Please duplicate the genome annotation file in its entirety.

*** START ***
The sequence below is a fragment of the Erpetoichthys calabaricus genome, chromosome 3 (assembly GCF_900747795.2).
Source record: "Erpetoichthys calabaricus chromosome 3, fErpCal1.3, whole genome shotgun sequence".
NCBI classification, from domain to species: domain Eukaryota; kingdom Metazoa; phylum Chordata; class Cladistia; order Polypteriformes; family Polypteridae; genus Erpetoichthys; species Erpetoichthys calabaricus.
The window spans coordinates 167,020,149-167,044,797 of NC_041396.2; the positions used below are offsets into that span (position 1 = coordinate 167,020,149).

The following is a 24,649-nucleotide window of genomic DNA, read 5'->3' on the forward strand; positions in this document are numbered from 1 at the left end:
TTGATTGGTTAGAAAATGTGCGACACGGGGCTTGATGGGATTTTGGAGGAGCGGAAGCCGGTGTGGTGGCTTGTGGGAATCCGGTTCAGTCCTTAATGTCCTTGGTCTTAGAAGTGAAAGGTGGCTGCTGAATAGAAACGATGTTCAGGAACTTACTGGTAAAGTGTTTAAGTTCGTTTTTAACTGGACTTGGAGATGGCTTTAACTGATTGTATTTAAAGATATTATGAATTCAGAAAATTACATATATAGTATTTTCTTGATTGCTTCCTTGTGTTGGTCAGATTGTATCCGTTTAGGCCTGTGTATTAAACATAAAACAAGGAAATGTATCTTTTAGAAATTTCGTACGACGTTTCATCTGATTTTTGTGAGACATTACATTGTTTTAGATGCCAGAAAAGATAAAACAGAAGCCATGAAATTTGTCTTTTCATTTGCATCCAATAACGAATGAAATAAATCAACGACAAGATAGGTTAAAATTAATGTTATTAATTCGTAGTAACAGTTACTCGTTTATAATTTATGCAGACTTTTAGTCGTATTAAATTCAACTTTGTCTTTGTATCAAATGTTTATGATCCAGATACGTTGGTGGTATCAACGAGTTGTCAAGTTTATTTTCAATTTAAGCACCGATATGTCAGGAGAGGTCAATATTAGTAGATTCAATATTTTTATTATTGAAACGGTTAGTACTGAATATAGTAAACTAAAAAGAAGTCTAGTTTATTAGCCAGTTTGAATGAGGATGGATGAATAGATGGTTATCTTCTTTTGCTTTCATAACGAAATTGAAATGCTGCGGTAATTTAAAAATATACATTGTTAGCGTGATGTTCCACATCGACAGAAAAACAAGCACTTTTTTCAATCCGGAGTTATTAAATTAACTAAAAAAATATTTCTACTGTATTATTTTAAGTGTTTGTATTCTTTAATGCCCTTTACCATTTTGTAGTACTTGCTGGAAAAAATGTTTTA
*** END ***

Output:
The sequence below is a fragment of the Erpetoichthys calabaricus genome, chromosome 3 (assembly GCF_900747795.2).
Source record: "Erpetoichthys calabaricus chromosome 3, fErpCal1.3, whole genome shotgun sequence".
NCBI classification, from domain to species: domain Eukaryota; kingdom Metazoa; phylum Chordata; class Cladistia; order Polypteriformes; family Polypteridae; genus Erpetoichthys; species Erpetoichthys calabaricus.
The window spans coordinates 167,020,149-167,044,797 of NC_041396.2; the positions used below are offsets into that span (position 1 = coordinate 167,020,149).

The following is a 24,649-nucleotide window of genomic DNA, read 5'->3' on the forward strand; positions in this document are numbered from 1 at the left end:
TTGATTGGTTAGAAAATGTGCGACACGGGGCTTGATGGGATTTTGGAGGAGCGGAAGCCGGTGTGGTGGCTTGTGGGAATCCGGTTCAGTCCTTAATGTCCTTGGTCTTAGAAGTGAAAGGTGGCTGCTGAATAGAAACGATGTTCAGGAACTTACTGGTAAAGTGTTTAAGTTCGTTTTTAACTGGACTTGGAGATGGCTTTAACTGATTGTATTTAAAGATATTATGAATTCAGAAAATTACATATATAGTATTTTCTTGATTGCTTCCTTGTGTTGGTCAGATTGTATCCGTTTAGGCCTGTGTATTAAACATAAAACAAGGAAATGTATCTTTTAGAAATTTCGTACGACGTTTCATCTGATTTTTGTGAGACATTACATTGTTTTAGATGCCAGAAAAGATAAAACAGAAGCCATGAAATTTGTCTTTTCATTTGCATCCAATAACGAATGAAATAAATCAACGACAAGATAGGTTAAAATTAATGTTATTAATTCGTAGTAACAGTTACTCGTTTATAATTTATGCAGACTTTTAGTCGTATTAAATTCAACTTTGTCTTTGTATCAAATGTTTATGATCCAGATACGTTGGTGGTATCAACGAGTTGTCAAGTTTATTTTCAATTTAAGCACCGATATGTCAGGAGAGGTCAATATTAGTAGATTCAATATTTTTATTATTGAAACGGTTAGTACTGAATATAGTAAACTAAAAAGAAGTCTAGTTTATTAGCCAGTTTGAATGAGGATGGATGAATAGATGGTTATCTTCTTTTGCTTTCATAACGAAATTGAAATGCTGCGGTAATTTAAAAATATACATTGTTAGCGTGATGTTCCACATCGACAGAAAAACAAGCACTTTTTTCAATCCGGAGTTATTAAATTAACTAAAAAAATATTTCTACTGTATTATTTTAAGTGTTTGTATTCTTTAATGCCCTTTACCATTTTGTAGTACTTGCTGGAAAAAATGTTTTA